A few good players

Jonny Kutchman an infielder for Martella’s going into his fourth season, joined the team right out of high school. He hopes to defend that win from last year as he begins his senior year at Waynesburg University. 

“Playing and contributing in the national championship with Martella’s team was an experience of a lifetime,” Kutchman says. “To finally be on the team to win it for Johnstown for the first time ever was an awesome experience and I’m glad that we could bring the title to Johnstown.” Every player and coach on the team had a role that helped us win in a total team effort, he says. 

“It’s a very competitive league and it can help players develop and become better players in the long run,” Kutchman says. He is thankful to his coaches and says they help prepare him and other players every day.

Although it is a long season, it’s something he’s used to. His schedule of working during the day and playing at night becomes a routine. “Our coach always tells us to come out and play hard every night and that’s what we try to do night in and night out,” Cooper says. He is pumped and ready to play as this year’s defending champions. “We always have a chance to win it all. We always find a way to put a team together every year that can win and compete at a high level.”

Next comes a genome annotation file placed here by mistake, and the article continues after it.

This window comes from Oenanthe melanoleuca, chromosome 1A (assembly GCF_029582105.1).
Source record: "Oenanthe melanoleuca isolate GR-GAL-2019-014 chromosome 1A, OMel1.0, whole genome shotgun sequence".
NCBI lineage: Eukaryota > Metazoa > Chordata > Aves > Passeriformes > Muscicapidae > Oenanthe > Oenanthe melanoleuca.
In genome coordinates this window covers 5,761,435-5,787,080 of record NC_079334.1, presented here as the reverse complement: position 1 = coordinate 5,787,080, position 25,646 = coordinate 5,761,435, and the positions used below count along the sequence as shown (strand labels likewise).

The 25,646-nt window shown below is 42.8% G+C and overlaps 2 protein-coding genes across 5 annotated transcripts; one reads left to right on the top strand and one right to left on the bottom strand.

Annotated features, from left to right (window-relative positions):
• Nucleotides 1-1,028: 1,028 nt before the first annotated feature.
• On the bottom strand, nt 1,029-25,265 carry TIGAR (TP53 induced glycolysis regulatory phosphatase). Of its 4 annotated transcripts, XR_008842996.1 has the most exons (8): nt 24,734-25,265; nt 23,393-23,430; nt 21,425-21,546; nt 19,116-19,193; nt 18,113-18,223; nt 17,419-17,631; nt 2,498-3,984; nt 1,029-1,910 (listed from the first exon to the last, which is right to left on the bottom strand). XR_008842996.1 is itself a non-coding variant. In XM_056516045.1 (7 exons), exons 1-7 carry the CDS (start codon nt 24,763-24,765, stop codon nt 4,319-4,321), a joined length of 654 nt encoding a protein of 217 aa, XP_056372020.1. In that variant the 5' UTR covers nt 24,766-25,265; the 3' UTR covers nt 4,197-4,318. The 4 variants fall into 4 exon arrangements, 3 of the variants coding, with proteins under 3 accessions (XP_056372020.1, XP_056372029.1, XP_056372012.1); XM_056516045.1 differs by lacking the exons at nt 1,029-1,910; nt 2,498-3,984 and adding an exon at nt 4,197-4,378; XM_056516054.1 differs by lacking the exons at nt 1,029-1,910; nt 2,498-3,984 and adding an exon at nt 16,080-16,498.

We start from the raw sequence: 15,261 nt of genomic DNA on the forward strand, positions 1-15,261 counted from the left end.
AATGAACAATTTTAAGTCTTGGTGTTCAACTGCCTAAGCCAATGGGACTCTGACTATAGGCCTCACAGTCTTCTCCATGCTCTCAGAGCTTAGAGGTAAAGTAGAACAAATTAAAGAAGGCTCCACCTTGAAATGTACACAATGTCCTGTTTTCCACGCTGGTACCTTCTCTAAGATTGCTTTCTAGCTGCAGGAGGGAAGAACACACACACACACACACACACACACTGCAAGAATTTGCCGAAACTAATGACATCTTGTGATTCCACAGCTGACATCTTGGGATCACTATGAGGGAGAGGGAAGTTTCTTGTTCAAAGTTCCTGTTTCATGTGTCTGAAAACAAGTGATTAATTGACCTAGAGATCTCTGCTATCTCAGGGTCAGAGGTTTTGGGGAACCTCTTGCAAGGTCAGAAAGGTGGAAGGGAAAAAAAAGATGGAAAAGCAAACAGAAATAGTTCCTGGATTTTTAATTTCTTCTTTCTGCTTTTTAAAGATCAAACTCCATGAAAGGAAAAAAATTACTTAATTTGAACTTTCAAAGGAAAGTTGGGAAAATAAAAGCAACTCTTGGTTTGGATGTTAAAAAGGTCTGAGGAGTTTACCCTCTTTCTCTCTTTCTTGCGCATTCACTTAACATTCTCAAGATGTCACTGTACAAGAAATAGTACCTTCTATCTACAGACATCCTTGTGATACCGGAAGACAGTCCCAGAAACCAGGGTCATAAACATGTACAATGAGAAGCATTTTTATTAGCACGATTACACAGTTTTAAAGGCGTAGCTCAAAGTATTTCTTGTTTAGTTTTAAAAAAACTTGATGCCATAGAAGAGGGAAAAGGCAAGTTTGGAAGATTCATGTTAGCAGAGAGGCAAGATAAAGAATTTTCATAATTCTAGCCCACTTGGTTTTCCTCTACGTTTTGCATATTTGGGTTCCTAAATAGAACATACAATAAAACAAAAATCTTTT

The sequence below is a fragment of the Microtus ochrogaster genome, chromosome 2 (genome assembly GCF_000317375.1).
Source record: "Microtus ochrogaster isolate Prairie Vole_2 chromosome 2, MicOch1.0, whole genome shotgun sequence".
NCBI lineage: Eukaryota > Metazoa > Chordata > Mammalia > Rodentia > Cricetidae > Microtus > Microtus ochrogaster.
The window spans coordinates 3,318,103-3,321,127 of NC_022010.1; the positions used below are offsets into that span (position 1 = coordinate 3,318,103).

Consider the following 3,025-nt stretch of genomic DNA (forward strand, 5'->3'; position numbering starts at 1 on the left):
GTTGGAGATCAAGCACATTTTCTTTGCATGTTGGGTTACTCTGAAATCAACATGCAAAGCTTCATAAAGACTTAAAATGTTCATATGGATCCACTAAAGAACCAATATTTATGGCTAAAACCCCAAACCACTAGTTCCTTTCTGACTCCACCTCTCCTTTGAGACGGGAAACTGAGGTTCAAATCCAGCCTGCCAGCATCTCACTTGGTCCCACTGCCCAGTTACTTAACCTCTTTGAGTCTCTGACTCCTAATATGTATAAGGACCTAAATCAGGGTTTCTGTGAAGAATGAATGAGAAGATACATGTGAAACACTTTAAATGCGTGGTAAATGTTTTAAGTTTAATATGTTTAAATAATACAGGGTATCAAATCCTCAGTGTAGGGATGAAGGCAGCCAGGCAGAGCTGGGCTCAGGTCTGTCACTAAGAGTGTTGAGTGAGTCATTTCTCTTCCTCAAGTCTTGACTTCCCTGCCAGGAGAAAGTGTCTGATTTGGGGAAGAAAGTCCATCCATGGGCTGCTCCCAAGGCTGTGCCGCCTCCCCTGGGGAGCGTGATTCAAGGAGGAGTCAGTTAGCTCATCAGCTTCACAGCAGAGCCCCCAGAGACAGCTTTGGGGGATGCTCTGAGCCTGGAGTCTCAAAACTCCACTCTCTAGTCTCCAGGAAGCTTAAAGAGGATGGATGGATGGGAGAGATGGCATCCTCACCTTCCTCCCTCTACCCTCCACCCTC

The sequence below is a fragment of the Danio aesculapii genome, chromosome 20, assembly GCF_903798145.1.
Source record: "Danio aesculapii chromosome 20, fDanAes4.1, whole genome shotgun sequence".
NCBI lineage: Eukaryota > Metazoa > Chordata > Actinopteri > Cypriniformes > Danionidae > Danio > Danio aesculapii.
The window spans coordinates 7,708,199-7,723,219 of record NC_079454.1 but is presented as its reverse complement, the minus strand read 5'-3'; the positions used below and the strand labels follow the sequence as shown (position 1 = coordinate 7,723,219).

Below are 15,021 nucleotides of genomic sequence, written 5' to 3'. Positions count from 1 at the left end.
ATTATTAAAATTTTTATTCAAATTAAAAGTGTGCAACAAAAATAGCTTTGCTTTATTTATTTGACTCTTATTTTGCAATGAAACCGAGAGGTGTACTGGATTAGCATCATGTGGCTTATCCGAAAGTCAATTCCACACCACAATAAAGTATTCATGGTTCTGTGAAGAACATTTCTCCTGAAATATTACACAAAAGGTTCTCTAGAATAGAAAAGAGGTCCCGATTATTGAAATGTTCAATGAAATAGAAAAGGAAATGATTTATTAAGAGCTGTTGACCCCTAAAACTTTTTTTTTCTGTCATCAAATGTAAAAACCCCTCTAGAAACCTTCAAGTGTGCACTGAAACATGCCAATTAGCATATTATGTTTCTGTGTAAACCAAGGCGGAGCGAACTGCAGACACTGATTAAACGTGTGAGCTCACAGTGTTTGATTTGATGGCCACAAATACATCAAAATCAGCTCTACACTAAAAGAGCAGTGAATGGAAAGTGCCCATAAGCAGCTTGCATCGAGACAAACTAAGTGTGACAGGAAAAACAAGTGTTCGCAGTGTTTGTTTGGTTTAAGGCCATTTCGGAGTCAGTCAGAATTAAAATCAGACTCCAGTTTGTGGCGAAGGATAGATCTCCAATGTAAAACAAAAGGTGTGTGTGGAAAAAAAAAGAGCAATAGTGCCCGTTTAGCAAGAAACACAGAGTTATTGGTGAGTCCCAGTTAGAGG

Martella’s is synonymous with baseball in Johnstown, Cooper says. He’s glad to be a part of it all for as long as he has been. “Every year it’s always a great experience to be able to play in front of a large crowd,” he says. “Our goal every year is to go out and win games and represent the Martella’s sponsor well, and ultimately go out and win a national championship like we accomplished last year.”


Add in some perspective

Baseball never left Pat Gully’s life. Reflecting on his time in AAABA, he says the biggest highlight was playing in front of hometown crowds of that magnitude as a teenager of 5,000 plus. Now he is making it a career as a full-time assistant baseball coach at Mount Aloysius College.